2.2 Recent data

The field data were obtained using the methods described in Anjos et al. (2007). Point counts of fixed radius and distance sampling-line transects were sampled along four 1000 m long trails (TA, TB, TC and TD) in PEMG. For data collected using point counts of limited distance, nine points were established every 100 m on each trail in the PEMG. Thus, 36 sampling points were sampled over 10 days beginning at sunrise, from September 2010 to March 2011 and from August to November 2011. The detection radius at each point was 50 m and the starting point for each transect sample alternated each day, offering the same odds of detection for all species. The sampling period at each point was 15 minutes, thus the total sampling on each day lasted for about four hours. Point counts do not consider differences in detectability or make it possible to calculate the current densities of each species; however, this method can be used as an index to detect significant differences in the abundance of populations of a particular species (Bibby et al. 1992). At each sampling point, each pair or flock of each species was counted once, and precautions were taken not to count the same individual or group more than once (Anjos et al. 2011), making it possible to calculate the Index of Point Abundance (IPA) of each species.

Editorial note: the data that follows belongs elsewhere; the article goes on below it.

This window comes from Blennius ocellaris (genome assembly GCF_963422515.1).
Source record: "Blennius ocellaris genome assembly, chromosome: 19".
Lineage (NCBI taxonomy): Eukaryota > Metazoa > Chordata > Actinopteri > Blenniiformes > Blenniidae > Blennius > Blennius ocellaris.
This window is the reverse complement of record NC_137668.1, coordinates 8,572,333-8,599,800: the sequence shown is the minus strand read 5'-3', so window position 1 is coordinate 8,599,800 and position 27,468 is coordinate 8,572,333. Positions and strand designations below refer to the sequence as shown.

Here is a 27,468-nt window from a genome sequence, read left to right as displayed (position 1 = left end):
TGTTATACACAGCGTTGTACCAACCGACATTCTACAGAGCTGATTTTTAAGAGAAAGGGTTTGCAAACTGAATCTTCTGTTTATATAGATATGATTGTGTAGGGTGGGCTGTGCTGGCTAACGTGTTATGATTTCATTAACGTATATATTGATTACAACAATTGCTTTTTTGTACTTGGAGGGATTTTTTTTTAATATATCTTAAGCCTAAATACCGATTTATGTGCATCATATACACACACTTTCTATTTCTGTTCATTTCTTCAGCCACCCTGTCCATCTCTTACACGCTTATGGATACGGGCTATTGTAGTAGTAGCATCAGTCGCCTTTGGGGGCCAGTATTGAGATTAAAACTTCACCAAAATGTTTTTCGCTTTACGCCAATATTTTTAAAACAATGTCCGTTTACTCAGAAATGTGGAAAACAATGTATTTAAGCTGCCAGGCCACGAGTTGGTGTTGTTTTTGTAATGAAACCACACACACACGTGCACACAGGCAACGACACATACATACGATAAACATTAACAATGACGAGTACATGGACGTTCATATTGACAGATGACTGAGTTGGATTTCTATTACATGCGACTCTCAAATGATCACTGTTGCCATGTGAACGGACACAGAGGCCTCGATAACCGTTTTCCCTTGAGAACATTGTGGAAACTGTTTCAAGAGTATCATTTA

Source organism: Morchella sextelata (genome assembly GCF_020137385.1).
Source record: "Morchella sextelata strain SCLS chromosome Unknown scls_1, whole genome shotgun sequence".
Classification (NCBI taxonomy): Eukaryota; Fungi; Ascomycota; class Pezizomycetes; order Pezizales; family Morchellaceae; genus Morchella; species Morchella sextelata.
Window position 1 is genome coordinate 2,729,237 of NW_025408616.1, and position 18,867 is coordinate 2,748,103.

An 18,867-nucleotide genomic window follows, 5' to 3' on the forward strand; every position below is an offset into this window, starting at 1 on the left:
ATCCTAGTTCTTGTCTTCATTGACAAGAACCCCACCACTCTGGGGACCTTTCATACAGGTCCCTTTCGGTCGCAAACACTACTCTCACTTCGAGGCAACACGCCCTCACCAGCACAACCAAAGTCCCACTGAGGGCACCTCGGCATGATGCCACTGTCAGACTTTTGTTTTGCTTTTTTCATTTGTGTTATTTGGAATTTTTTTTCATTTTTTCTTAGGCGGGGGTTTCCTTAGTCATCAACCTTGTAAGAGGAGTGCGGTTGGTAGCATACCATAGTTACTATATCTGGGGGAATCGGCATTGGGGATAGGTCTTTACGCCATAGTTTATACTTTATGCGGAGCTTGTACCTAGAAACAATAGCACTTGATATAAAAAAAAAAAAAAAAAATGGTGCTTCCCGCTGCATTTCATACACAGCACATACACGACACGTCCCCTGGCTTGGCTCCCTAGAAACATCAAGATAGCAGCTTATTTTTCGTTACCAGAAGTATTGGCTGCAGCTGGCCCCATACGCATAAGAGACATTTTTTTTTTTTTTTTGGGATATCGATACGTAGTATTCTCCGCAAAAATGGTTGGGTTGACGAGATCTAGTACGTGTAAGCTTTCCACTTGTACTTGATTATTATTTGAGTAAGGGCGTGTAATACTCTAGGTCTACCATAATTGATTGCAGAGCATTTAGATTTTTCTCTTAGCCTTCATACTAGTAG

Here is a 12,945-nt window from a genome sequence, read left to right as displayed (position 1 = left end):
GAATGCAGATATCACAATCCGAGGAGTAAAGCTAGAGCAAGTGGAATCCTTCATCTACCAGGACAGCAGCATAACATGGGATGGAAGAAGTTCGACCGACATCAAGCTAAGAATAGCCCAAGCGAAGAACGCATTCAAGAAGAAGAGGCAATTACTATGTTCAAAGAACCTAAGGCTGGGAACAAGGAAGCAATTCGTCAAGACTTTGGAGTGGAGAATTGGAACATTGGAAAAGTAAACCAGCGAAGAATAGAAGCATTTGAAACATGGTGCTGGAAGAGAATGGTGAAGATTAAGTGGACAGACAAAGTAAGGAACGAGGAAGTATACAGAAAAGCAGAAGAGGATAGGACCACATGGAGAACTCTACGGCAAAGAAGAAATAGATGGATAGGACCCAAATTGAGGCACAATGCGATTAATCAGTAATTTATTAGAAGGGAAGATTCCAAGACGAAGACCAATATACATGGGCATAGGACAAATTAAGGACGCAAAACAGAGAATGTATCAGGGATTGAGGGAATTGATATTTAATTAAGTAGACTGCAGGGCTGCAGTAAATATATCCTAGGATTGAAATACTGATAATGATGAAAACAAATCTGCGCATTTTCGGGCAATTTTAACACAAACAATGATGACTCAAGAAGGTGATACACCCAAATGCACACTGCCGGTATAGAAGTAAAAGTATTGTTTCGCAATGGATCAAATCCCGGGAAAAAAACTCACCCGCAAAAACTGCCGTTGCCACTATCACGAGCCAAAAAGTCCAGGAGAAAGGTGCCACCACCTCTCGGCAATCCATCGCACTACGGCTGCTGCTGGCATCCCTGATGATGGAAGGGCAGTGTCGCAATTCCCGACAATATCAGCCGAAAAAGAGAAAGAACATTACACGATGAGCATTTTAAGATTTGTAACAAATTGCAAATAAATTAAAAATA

For the distance sampling-line transects, the trails in PEMG were traveled at a constant speed of 2 km/h, allowing the observer to record species through auditory or visual contact at a distance of 50 m. The distance of the bird relative to the observer and the detection angle in relation to the track were measured for subsequent calculation of the relative density for each species. Ten samples per transect from September 2010 to March 2011 were collected, and from August to November 2011, beginning at sunrise to coincide with the beginning of vocal activities of diurnal birds (Gilardi & Munn 1998). In the case of the Psittacidae family, whenever a flock was sighted, the number of individuals was counted visually. Based on the monitored flocks, an average number of individuals per flock of each Psittacidae species was measured giving an estimation of the number of individuals in the PEMG.

In the five forest fragments (FA, FB, FC, FH and FI) we exclusively used the distance sampling-technique with line transects along 1000 m long trails. Each fragment was sampled over a period of 4 days between October and December 2011, to verify the presence or absence of frugivorous birds. Thus, the sampling effort was similar to the lower sampling effort of previous studies carried out 10 years ago, allowing the comparison of the occurrence data in each fragment.

3. Data analysis

Only medium (40-80 g) and large (greater than 80 g) non-passerines frugivorous birds were considered for this study (Pizo 2001). According to Anjos (2001), 24 medium and large non-passerines frugivorous bird species occur in the PEMG. In this study, these species has been treated as large frugivorous birds.